How We Roll, Jan. 26: Expo Line extension coming this spring

Art of Transit:

VerdeXchange day one highlights: Phil Washington, Earl Blumenauer (Streetsblog LA)

A test train just east of Bergamot Station.

A test train just east of Bergamot Station.

Two announcements from Metro CEO Phil Washington:

•The Expo Line extension to Santa Monica will open in May, although no specific date was provided. Here’s our earlier post on more frequent train testing. The Expo Line Construction Authority has turned over the mainline tracks to Metro, but still must formally hand over the rail car maintenance facility to Metro.

As LAT scribe Laura Nelson ably put it:

And here’s the map in case you need a reminder of the route:



•Phil also said that the Purple Line Extension’s section three — from Century City to Westwood — was accepted in a new Federal Transit Administration pilot program to help accelerate transportation projects.

The FTA’s acceleration program will be retooled because of the passage in December of a new federal transportation spending bill. The FTA has said it will publish information soon about changes to the program. In the meantime, the FTA has also said they will continue to support acceleration of the project — which is good, meaning it’s on their radar — and Metro staff has said it will continue to seek ways to speed up projects.

Speaking of Westwood…

Officials propose housing Olympic athletes at UCLA and media village at USC (LAT)

Sites proposed for athletic events as part of the 2024 Summer Olympics. Source: LA24.

Sites proposed for athletic events as part of the 2024 Summer Olympics. Source: LA24.

In a move that should surprise no one, the group bidding for the 2024 Summer Olympics has said it intends to put the athlete’s village at UCLA and the media village at USC instead of original plans to purchase a Union Pacific rail yard in DTLA, clear the site and then build a new village on it. That plan could have cost up to $2 billion, not to mention the fact that it was unclear if UP was going to sell the land.

UCLA already has plenty of dorm rooms and facilities and officials were planning on holding athletic events there anyway. Does this ramp up pressure to get the Purple Line to Westwood by 2024? Perhaps. L.A. is one of four cities — joining Paris, Rome and Budapest — bidding for the Games. The winner will be selected in Sept. 2017.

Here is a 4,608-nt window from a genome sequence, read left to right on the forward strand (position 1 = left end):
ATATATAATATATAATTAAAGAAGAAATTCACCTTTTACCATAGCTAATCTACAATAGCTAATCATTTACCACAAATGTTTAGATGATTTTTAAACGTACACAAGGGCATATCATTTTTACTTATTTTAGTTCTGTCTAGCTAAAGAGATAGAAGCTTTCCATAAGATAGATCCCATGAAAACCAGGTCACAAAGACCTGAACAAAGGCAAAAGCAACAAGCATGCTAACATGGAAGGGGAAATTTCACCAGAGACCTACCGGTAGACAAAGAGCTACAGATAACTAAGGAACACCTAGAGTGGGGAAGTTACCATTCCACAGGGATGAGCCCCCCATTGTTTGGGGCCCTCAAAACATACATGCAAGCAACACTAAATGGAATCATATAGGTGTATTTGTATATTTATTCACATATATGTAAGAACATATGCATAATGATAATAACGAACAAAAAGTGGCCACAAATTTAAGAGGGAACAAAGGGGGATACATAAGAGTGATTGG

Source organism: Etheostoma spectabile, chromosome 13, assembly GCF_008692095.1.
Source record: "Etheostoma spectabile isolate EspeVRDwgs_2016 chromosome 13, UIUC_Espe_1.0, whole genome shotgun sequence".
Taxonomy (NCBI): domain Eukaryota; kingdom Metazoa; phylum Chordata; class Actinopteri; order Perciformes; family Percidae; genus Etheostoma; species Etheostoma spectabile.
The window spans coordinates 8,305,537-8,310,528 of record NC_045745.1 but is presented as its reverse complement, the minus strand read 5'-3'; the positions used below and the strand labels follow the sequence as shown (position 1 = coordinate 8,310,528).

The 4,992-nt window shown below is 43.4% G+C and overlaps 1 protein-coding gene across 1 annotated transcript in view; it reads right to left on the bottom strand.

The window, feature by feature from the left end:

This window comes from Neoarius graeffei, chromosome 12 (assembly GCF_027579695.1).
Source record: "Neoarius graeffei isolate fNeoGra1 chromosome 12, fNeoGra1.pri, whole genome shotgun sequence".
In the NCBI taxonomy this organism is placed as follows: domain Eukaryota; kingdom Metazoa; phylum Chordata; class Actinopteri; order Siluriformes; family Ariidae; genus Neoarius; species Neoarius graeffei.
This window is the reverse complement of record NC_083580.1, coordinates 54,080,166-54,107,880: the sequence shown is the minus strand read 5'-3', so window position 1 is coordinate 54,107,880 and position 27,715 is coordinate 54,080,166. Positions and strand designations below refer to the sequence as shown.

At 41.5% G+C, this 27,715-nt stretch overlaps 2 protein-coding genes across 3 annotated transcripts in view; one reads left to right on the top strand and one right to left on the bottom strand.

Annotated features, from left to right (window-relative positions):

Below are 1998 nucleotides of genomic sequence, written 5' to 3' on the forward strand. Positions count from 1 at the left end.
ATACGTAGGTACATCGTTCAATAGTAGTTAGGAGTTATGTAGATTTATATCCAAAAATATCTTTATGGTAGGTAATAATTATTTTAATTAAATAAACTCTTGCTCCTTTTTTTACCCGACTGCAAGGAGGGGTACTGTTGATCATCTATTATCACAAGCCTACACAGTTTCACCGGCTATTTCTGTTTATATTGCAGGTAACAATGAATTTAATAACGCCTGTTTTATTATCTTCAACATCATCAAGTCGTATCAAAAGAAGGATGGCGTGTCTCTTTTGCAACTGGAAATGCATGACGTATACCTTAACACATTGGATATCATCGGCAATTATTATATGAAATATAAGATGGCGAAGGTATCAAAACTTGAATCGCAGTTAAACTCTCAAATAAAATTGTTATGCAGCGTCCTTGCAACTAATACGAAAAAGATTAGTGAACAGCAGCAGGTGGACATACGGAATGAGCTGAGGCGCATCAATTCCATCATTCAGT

In the meantime, the first section of the Purple Line Extension — to Wilshire/La Cienega — is scheduled to open in late 2023. Metro is working, too, on nailing down a federal grant to help pay for the second section to Century City and getting that project underway. The LA24 press release is silent on the issue of getting the Purple Line to Westwood by 2024.

Here’s the video on the LA24 website — complete with a Red/Purple Line cameo under the “reinventing the city” label:

Metro moves to reverse declining ridership (KPCC)

A brief look at something we’ve discussed on the blog: the decline in ridership at Metro and other transit agencies in recent times. As UCLA transportation expert Juan Matute says, it’s not just a local trend, but he adds: “it is a bit concerning that we’re expanding the system at the same time ridership’s declining.”

That’s certainly a fair point. Juan also says that he thinks getting riders on transit will remain challenging until the cost of driving goes up (keep in mind that cost includes more than just gasoline). We’ve previously listed some of the possible reasons for ridership declines (service issues, maintenance, fare increase, fare enforcement, better economy, among others).

I’d like to add one: perhaps expanding the system will better connect transit to jobs and residential neighborhoods and make transit something people are more willing to take.

The Metro Board is scheduled to discuss the ridership issue at their meeting Thursday morning. The latest staff report on the issue is here.

The wreck of Amtrak 188 (NYT)

A detailed recounting of the crash last May in Philadelphia that killed eight and injured more than 200 when an Amtrak train jumped the track after entering a curve at more than twice the posted speed limit. By most accounts, the engineer was as conscientious as they come. He tested negative for drugs and alcohol and was not using his phone.

The National Transportation Safety Board is expected to begin releasing its findings in February. In the meantime, there is only speculation about what caused the crash, with some suggesting that the engineer became disoriented or simply lost his bearings due to an object striking the train or perhaps because of fatigue.

That said, the NTSB has said that one thing absolutely could have prevented the crash: a GPS-based system known as positive train control that would have automatically halted the train. That system wasn’t up and running at the time, due to problems with Amtrak funding and bureaucratic hassles. It now is along some stretches of the busy northeast corridor (Amtrak’s busiest corridor). Other railroads have until 2020 to get positive train control up and running, although Metrolink has already started implementing it.

Metro is one of five county transportation agencies that funds Metrolink commuter rail. Metrolink shares tracks with freight trains and Amtrak.

Would you vote for a Measure R 2 with no dedicated walk/bike funding? (Streetsblog LA)

As Joe Linton points out, Measure R returns 15 percent of its revenues to local cities on a per capita basis. Some of that money — called “local return” — has been used for pedestrian and bike projects.

With Metro working on a potential sales tax increase to take to voters in November, the post reminds Streetsblog readers that Streetsblog will/already is watching closely to see if there is a dedicated funding stream for walk/bike projects. Reader reaction in the comments section is interesting.